Cycle to work? How data is discovering the routes you didn’t know you needed

Activity-tracking app Strava has plenty of useful data that city planners can use to improve cycling infrastructure. Transport for London, for one, is trying to make the most of it.
Written by Daphne Leprince-Ringuet, Contributor

To improve the 730,000 bicycle journeys made every day in the capital, Transport for London (TfL) has just renewed its contract with the popular activity-tracking app Strava, demonstrating at the same time that big data holds the answers to many an urban planner's questions.

For another four years, therefore, TfL will use Strava Metro to plan for better cycling infrastructure. The city's transport organisation initially sealed the deal with the San Francisco-based app in 2016. 

Metro, which some have called Strava's move "into the big data game", is a platform that sells aggregated and de-identified information to city authorities and advocacy groups about where the app's users ride bikes or go running.

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According to Strava, one in seven adults in the UK uses the app to track their activities. In London, about 10,000 "active commutes" – that is, going to work by cycle or walk – are logged by users every day.

The app's data, however, only represents about 10% of cyclists in London, according to Louise Hall, analysis lead at TfL. "It's a great pool, but it's not as representative as we would like it to be," she says.

"Alongside Strava, we need to have a fleet of manual data pooled throughout the year so that we can capture the whole cycling population."

The app claims that "several independent academic studies" have shown that the travel patterns and route choices of Strava members are representative of the overall population".

Hall nevertheless explained that an additional team of 100 enumerators is deployed to the streets of London to count "pretty much anything moving" and build up a model that has more reliable numbers.

The UK capital has been ramping up efforts to push more commuters onto bicycles as part of its "healthy streets" initiative launched two years ago to improve air quality and reduce congestion.

"Strava's data came along at the right time, as the healthy streets initiative has a big focus on cyclists," said Hall. "As an organisation, all the decisions we make are data-led and have been for some years now."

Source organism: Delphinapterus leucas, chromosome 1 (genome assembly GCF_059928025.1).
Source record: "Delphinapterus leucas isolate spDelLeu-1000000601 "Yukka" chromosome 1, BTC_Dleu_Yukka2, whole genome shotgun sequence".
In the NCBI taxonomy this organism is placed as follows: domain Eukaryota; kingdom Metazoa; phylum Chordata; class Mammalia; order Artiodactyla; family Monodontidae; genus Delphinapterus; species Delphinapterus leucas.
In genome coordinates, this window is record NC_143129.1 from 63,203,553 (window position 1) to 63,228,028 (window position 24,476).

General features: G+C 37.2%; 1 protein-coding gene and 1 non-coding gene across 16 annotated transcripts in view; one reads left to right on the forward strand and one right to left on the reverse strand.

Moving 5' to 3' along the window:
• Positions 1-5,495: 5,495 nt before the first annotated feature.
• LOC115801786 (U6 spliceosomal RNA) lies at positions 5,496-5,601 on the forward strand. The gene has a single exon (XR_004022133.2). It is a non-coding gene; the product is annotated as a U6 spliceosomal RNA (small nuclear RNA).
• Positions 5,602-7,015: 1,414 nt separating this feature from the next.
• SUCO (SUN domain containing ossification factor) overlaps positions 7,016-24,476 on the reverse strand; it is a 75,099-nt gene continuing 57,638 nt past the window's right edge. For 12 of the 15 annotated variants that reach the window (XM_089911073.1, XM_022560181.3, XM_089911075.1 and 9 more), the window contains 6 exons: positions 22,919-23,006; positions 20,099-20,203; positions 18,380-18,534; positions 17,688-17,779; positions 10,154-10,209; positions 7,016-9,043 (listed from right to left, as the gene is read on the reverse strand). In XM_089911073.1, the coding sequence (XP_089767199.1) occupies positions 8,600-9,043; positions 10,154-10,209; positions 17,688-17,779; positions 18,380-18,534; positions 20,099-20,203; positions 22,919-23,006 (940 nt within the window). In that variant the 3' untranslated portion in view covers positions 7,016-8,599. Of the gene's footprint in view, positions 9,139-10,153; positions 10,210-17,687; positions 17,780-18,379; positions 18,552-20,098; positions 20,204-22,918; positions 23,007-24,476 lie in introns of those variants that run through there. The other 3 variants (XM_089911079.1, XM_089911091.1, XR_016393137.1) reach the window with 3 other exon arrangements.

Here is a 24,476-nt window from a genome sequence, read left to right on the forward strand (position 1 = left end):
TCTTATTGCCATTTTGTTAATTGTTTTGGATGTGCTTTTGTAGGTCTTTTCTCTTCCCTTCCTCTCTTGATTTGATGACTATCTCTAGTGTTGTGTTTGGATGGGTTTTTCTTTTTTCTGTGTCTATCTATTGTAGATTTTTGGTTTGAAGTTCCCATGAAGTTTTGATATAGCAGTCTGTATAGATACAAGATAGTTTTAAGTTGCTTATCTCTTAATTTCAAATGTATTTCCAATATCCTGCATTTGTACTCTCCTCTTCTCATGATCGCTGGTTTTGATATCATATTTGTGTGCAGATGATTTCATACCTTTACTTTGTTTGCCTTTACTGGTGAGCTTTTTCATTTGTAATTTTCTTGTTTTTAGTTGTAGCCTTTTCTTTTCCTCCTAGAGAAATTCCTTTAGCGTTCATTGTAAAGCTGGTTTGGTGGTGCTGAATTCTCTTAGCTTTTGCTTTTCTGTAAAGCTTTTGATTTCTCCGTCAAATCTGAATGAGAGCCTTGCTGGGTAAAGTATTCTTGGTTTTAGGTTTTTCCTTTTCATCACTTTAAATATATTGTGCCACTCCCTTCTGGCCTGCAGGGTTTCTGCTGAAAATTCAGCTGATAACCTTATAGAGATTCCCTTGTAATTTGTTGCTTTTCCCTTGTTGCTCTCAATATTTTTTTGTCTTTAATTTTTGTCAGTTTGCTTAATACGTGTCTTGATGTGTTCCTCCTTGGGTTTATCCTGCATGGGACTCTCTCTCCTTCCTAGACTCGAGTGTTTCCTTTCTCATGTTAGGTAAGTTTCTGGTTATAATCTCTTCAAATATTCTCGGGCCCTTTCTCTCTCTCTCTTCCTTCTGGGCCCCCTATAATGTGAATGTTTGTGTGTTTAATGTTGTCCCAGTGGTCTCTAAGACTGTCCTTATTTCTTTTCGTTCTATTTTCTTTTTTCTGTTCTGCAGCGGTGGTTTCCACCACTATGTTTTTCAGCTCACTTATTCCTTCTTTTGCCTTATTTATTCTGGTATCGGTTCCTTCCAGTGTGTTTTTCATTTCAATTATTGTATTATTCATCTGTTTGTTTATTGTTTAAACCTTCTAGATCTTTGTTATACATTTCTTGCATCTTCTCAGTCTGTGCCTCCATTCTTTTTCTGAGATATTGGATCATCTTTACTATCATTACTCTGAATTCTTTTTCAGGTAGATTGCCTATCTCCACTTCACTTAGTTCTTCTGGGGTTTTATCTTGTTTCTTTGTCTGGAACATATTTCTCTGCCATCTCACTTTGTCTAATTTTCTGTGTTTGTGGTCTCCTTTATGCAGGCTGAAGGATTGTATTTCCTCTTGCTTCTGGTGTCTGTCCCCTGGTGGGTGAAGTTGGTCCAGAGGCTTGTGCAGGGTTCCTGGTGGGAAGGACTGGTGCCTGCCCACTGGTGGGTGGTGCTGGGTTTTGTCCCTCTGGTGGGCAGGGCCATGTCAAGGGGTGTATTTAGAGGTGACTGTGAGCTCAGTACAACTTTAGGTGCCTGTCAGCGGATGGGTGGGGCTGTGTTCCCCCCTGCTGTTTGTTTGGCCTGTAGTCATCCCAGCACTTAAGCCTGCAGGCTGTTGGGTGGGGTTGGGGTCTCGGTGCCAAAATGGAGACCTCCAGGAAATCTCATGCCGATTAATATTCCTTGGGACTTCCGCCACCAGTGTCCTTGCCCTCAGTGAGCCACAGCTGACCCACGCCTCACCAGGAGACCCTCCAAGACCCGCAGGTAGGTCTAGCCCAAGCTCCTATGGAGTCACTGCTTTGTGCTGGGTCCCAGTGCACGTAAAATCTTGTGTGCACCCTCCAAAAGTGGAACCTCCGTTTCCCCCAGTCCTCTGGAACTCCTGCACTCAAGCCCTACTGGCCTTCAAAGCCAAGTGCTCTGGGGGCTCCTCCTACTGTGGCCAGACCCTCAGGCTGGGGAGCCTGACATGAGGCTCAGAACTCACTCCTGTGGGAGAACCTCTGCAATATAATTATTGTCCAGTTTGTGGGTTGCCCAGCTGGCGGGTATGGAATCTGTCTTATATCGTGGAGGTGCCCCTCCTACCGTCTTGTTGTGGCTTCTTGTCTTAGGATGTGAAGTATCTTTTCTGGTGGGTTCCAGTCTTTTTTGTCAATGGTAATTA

She explained that planners in London use the information provided by the app and by its enumerators to speed up bike journeys, by adapting signal timings and reducing waiting times at busy junctions.

The partnership is only one part of TfL's larger plan to make data central to its strategy for cycling infrastructure. The Strategic Cycling Analysis published in 2017, for example, explains how data is used to estimate how much "cycling potential" the UK capital has.

The report identifies the cycling routes in London that could serve the greatest demand, and assesses where Londoners are most likely to switch to cycling based on population growth and expectations of employment.

The outcome of the research comes in the form of a map showing where the cycling routes most likely to be in demand are located. According to the analysis, around eight million trips made in London each day could "easily" be cycled.


The outcome of the research comes in the form of a map showing where the cycling routes most likely to be in demand are located.   

Image: TfL

Alex Longdon, who worked on the report, told ZDNet: "As we try to get more drivers to cycle, we've been readjusting our focus to plan for behaviours that aren't currently happening. We have to plan ahead – and that's why a data-led approach is crucial."

In the two years since the Strategic Cycling Analysis was published, he continued, the organisation has been working on creating schemes to meet the demands anticipated by the report. 

Last summer, for example, three consultations based on the analysis took place to discuss the construction of cycle and walking ways in east London, and another seven kilometer-long route in Barking. 

At the same time, TfL released the Cycling Infrastructure Database, which it suggests is the world's largest cycling database containing the location of 240,000 pieces of infrastructure in London, as well as data on 2,000 kilometers of cycle lanes and 146,000 cycle parking spaces.

The organisation has been using the database to inform how it will spend a £2.5 million investment in new cycle parking, and is inviting developers to come up with innovative apps that use the data to improve cycling in the capital.

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One such app has already been released last month. Aktivli is experimenting with an service that lets cyclists find bike parking spaces in London in real-time.  

"It's an exciting time," said Longdon, "because the quality of our tools are increasingly matching the need for focused policy-making."

The capital, however, is not a front-runner compared to other cities in the UK. New data released by Strava Metro shows that Bristol is the cycling commuting capital of the UK, with almost 30 cyclist commuters for every 1,000 people.

Although London has the most cyclist commuters in total, it is only sixth on the list, with about 12 commuters riding their bikes to work for every 1,000 people.

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